A community choir that started with a dream


It’s well known that singing is good for the soul. Here Steve Flashman writes about his experiences of community choirs that offer Christians an amazing missional opportunity.

I woke up one night, sat bolt upright in bed and started singing, Guide Me O Thou Great Redeemer, much to the shock and surprise of my wife! I had been watching an inspiring arrangement of this great old hymn on Songs Of Praise, performed by a male voice choir using lighting and visual effects. I couldn’t stop thinking about the huge potential for a community choir in our own area and within a couple of weeks, we launched our first choir.

In 2010, my wife Sarah and I, with the support and blessing of the Bishop of Chichester, re-opened a derelict NHS Chapel on a decommissioned hospital site. Graylingwell Chapel became the venue for our first choir rehearsal. I well remember that first evening and wondering if anybody would turn up. I hadn’t done much in the way of publicity, just a leaflet-drop around the area.

The first night around 25 people came. The following week we had 50. The membership gathered momentum as people invited their friends to come along and within a few months, we had 200 members meeting every Tuesday evening. Community choirs are on the increase, probably inspired by the work of people like Gareth Malone and there is a growing body of evidence from medical research, showing that singing is good for you physically, psychologically and emotionally. What a great missional opportunity for the church!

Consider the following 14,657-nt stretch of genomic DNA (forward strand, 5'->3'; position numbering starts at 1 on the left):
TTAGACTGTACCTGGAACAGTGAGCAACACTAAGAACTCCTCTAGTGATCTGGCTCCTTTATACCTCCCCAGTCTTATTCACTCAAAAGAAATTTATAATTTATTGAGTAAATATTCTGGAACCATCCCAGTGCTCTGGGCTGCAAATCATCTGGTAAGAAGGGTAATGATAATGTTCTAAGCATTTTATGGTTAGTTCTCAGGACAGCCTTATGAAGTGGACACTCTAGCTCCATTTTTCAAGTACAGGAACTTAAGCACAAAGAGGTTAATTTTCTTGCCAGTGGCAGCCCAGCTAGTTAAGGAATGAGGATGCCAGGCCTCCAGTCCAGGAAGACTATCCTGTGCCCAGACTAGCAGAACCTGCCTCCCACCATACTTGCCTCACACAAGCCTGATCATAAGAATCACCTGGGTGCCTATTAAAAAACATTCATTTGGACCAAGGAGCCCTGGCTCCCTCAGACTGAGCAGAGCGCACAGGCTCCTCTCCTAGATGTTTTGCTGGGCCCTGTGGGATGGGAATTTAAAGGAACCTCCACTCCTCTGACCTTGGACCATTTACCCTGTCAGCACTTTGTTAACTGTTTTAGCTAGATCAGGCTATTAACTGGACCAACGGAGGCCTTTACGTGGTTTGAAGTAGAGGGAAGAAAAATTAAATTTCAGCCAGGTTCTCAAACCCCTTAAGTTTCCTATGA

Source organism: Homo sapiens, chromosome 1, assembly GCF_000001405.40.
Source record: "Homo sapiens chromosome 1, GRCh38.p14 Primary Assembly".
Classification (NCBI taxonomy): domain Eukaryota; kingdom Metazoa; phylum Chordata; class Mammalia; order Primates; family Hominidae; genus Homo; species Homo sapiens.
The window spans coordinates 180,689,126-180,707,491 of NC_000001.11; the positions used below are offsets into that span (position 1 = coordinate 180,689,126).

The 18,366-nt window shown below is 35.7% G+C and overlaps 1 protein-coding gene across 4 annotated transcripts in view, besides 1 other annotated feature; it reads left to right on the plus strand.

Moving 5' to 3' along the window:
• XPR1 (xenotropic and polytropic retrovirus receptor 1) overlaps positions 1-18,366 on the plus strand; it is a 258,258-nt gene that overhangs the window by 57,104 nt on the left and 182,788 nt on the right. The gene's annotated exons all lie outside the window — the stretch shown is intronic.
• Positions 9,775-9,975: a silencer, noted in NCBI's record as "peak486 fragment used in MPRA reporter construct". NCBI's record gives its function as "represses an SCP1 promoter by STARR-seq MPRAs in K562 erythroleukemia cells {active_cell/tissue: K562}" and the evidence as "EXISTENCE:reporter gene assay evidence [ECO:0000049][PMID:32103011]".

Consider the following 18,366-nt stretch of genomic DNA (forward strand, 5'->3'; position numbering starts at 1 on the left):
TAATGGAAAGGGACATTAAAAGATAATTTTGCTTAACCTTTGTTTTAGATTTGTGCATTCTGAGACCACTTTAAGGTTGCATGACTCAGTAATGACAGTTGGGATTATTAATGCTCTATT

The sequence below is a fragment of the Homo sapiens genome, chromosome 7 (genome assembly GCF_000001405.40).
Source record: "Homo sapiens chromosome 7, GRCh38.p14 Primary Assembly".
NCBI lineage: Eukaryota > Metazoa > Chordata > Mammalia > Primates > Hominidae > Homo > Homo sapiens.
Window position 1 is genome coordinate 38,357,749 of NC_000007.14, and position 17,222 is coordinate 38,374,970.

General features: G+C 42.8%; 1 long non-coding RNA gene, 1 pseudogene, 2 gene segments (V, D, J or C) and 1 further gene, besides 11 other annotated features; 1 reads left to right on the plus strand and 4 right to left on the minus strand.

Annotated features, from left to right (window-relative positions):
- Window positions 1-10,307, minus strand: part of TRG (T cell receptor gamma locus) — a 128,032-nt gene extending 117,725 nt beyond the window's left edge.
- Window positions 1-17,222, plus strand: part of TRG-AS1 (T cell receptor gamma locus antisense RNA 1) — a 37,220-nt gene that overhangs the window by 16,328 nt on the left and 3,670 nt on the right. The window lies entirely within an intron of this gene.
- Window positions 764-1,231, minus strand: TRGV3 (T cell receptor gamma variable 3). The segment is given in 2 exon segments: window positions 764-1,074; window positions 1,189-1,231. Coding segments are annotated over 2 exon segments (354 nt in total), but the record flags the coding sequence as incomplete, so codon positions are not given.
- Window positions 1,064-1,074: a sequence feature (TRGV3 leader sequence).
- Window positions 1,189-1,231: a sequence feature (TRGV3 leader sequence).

Since 2010, my own community choirs have grown in number with five running in West Sussex and two in Buckinghamshire where I am now the team vicar of two rural parish churches. The choirs have presented incredible opportunities to build relationships with people who would never set foot inside a church building. And it’s not just about singing, it’s about meeting people, finding new friends with a common interest, growing in confidence, finding a voice, caring for one another, performing songs we love to sing and raising money for charity.

I have been invited to pray with people, bless their children and support the bereaved. At one choir rehearsal, I was asked to pray for the seriously ill grandchild of one of our members. I asked the choir if they would be happy for me to pray during the choir rehearsal. They nodded their approval and a quietness came over the gathering, with a sense of expectation that God might actually answer the prayer. A week later I was able to tell the choir that God had answered our prayers and the little girl was out of the hospital and was expected to recover fully. This incident alone had a tremendous impact on the choir.

We have a tried and tested strategy. All are welcome, regardless of their musical ability. We use lyric sheets, not a music score. I have a professional music background as a contemporary rock performer, so I arrange all the music and teach the choir by a “sing and repeat” method. It’s been an amazing opportunity to build relationships and share our faith.

The Revd Steve Flashman is Team Vicar in the Schorne Benefice.